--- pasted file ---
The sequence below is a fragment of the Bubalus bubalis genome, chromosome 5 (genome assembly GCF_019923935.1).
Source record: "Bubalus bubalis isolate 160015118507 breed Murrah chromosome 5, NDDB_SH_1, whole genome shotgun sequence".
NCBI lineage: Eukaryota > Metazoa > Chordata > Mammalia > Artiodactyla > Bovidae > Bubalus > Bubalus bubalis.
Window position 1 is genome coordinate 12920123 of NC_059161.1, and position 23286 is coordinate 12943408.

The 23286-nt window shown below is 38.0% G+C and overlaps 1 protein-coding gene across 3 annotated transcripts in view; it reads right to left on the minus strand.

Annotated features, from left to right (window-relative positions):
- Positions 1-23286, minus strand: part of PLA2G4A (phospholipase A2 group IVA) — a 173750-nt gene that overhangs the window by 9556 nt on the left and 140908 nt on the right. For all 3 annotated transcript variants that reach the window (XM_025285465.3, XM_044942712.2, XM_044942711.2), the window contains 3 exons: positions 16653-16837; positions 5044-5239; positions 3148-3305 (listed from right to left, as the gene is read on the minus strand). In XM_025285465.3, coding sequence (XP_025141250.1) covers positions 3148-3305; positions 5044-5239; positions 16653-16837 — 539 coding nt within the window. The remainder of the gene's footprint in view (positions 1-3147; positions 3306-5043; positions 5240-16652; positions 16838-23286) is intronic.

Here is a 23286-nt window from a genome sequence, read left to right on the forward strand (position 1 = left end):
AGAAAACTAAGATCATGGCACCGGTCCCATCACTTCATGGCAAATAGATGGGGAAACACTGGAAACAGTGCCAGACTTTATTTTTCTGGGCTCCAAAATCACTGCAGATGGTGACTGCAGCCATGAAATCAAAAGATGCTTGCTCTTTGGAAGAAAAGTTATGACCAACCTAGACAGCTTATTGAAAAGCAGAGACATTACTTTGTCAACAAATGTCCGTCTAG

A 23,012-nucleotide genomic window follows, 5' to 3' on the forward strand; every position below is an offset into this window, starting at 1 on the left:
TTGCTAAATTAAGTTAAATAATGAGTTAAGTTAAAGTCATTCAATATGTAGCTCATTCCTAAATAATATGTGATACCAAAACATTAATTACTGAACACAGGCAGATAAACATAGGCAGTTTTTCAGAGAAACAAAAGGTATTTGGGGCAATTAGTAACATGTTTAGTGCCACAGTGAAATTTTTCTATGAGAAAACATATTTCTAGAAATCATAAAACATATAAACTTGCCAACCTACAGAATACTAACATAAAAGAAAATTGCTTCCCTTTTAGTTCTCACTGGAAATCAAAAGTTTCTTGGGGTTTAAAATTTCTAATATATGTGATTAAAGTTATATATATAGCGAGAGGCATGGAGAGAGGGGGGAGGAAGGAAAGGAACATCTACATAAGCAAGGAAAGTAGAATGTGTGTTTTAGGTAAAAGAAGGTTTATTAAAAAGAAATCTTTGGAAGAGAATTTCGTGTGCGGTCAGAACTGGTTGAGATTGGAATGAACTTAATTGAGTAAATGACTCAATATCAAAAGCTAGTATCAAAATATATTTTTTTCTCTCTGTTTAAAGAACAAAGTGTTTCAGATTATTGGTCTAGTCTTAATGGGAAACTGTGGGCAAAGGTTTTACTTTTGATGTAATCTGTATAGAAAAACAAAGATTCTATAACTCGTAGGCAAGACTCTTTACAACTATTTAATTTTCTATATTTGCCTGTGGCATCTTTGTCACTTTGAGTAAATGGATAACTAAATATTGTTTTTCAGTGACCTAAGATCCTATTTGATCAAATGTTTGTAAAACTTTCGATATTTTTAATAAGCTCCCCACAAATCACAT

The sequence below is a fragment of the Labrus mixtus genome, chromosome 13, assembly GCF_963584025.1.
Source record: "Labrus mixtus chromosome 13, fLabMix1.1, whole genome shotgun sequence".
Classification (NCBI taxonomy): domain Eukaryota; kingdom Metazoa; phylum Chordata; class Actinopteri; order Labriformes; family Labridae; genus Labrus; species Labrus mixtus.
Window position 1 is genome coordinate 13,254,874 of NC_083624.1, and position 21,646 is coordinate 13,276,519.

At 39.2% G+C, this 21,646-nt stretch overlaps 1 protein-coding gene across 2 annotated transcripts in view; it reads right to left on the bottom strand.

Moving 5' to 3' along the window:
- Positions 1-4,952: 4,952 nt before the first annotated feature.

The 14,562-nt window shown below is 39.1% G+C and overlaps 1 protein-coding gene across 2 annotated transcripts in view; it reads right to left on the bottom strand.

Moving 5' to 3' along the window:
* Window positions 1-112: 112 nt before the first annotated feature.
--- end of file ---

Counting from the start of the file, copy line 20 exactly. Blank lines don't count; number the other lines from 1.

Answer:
Moving 5' to 3' along the window: